Neighbourgoodmarket in Braamfontein
But what can Rotterdam learn from Johannesburg? From Maboneng we head west towards the Braamfontein district. Every Saturday one of the best markets in Johannesburg is organized here. Do not think of a market where you can get your fruit and vegetables like on the Binnenrotteplein, but see it more as a festival that returns every Saturday. There are food stalls, alcohol in abundance, live music and especially many Africans with a lot of swagger. I believe we can learn something from that in Rotterdam. Citizens’ initiative is a frequent occurrence here. You also have to, because you do not have to expect much from politics. Here you do not need permits, police who are on standby or deposits that have to be built up, but only an empty parking garage. No frills, just do it. In Rotterdam we need subsidy funds or incentive prices if something wants to happen and even then it can be difficult.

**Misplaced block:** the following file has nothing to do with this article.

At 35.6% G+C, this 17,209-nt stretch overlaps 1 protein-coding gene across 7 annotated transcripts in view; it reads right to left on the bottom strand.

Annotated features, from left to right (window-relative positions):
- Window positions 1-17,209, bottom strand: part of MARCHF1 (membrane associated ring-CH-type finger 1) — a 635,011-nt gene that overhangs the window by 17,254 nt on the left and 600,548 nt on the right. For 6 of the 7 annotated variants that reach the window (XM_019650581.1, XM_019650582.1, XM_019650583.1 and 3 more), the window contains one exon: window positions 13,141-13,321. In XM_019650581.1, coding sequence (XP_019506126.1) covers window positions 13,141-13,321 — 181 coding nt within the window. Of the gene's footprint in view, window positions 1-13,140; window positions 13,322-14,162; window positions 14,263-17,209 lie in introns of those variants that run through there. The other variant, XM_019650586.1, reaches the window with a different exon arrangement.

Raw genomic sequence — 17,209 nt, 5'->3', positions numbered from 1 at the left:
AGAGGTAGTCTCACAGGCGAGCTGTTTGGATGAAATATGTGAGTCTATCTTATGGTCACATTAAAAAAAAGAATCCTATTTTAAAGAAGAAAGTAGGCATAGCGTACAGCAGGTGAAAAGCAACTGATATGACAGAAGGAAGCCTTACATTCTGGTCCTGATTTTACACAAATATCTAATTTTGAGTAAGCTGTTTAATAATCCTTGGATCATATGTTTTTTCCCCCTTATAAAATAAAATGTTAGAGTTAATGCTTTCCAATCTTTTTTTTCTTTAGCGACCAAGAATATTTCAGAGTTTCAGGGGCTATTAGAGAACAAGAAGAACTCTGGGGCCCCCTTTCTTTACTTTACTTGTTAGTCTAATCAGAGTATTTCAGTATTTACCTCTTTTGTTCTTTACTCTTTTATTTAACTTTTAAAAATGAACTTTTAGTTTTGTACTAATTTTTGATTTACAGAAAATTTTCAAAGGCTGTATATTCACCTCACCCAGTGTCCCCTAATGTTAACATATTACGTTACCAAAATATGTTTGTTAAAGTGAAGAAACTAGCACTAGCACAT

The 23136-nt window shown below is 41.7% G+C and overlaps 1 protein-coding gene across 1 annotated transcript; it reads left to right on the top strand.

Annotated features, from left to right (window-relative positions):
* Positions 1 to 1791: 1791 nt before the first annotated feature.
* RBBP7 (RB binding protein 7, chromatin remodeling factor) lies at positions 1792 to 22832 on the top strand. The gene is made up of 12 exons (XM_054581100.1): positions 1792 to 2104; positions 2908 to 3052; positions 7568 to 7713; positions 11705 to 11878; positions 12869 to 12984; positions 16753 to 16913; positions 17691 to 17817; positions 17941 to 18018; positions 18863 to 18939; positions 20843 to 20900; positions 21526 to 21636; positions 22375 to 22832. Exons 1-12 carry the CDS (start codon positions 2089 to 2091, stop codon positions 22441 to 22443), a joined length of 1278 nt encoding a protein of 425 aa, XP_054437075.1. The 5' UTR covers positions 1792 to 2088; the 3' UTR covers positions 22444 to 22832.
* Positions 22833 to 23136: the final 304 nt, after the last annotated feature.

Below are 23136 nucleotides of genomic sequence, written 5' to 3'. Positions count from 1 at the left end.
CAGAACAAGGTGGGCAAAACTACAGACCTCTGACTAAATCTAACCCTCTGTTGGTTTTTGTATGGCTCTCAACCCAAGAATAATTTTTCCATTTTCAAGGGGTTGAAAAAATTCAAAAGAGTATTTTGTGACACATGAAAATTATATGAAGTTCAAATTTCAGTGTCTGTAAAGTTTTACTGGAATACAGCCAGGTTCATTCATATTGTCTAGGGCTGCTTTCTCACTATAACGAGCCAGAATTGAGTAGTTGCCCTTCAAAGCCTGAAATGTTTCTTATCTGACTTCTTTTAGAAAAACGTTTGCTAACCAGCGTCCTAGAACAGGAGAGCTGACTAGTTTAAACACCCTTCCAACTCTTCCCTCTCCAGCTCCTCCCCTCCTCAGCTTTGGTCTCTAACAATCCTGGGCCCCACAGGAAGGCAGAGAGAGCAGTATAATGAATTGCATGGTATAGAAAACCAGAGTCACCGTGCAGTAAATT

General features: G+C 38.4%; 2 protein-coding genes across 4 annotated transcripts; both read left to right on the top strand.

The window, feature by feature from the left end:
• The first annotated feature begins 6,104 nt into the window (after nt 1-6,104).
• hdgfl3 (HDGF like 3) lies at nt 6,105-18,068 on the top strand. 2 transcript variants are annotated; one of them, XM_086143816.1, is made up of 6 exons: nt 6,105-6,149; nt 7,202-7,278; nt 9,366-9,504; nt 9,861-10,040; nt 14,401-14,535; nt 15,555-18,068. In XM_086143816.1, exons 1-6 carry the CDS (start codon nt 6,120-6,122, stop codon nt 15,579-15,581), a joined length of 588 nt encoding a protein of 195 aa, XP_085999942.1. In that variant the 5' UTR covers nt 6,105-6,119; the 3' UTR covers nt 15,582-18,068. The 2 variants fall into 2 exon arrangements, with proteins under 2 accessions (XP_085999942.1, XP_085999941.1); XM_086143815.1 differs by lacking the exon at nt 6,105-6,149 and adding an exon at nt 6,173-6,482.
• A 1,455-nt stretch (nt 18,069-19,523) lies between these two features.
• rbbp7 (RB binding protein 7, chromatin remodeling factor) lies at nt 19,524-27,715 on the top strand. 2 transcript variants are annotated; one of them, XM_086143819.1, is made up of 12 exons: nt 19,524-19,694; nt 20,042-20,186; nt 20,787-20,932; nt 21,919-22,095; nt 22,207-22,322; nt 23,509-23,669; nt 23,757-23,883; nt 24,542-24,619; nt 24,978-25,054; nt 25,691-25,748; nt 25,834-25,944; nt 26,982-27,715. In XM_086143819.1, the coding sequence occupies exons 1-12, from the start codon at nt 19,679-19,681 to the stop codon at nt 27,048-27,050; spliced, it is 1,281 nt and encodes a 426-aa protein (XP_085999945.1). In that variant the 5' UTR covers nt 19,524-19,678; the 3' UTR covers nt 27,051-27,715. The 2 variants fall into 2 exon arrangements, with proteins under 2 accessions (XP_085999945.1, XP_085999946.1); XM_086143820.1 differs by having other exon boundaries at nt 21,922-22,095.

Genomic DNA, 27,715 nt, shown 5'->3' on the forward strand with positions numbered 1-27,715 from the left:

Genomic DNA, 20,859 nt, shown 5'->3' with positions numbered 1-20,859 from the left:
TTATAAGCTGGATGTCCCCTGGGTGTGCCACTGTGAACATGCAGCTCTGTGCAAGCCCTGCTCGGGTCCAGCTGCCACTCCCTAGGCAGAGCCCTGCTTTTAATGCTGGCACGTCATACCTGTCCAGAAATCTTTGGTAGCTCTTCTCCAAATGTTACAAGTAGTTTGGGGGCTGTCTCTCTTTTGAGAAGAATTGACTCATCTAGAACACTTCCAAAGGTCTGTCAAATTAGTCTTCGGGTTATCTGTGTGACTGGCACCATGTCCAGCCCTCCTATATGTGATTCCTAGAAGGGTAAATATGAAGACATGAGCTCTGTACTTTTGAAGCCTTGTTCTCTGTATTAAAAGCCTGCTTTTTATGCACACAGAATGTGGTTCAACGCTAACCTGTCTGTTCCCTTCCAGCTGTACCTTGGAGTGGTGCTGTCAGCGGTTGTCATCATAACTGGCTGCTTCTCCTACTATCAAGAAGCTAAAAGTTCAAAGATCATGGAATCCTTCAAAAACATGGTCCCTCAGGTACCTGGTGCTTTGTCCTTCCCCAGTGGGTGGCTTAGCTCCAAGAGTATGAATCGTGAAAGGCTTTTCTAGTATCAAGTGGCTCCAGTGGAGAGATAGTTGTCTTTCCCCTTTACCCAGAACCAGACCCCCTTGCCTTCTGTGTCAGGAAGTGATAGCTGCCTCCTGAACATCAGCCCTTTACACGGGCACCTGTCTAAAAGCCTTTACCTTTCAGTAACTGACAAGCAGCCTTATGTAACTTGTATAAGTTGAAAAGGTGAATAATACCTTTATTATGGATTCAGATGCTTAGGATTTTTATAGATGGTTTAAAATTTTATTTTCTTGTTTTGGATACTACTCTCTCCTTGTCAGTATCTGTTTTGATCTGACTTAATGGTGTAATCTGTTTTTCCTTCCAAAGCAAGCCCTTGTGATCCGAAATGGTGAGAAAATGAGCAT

A neighbourhood that should not be missed during a ‘Tour de Johannesburg’ is really Soweto. Soweto stands for South Western Townships and is a city in a city. And how fascinating … You have people living here in shacks (corrugated iron shacks) next to people living in million rand villas. And where in Rotterdam the housing market is apparently on the rise, that is a completely different story in Soweto. Here the government has built affordable stone houses complete with a kitchen and private bathroom. A solution to give people a better roof over their heads. Finally they could leave their shack. But these houses have been empty for years. Why do you think? Too expensive perhaps? Not really. The point is that many people almost live for free in their shack and do not want to pay for housing. They prefer a dish on their roof or a car in front of the door, and others believe they’re entitled to it after apartheid. Would be crazy if in Crooswijk, for example, the social rented houses remain empty and people also want to live in a kind of tent camp, but then with Netflix available.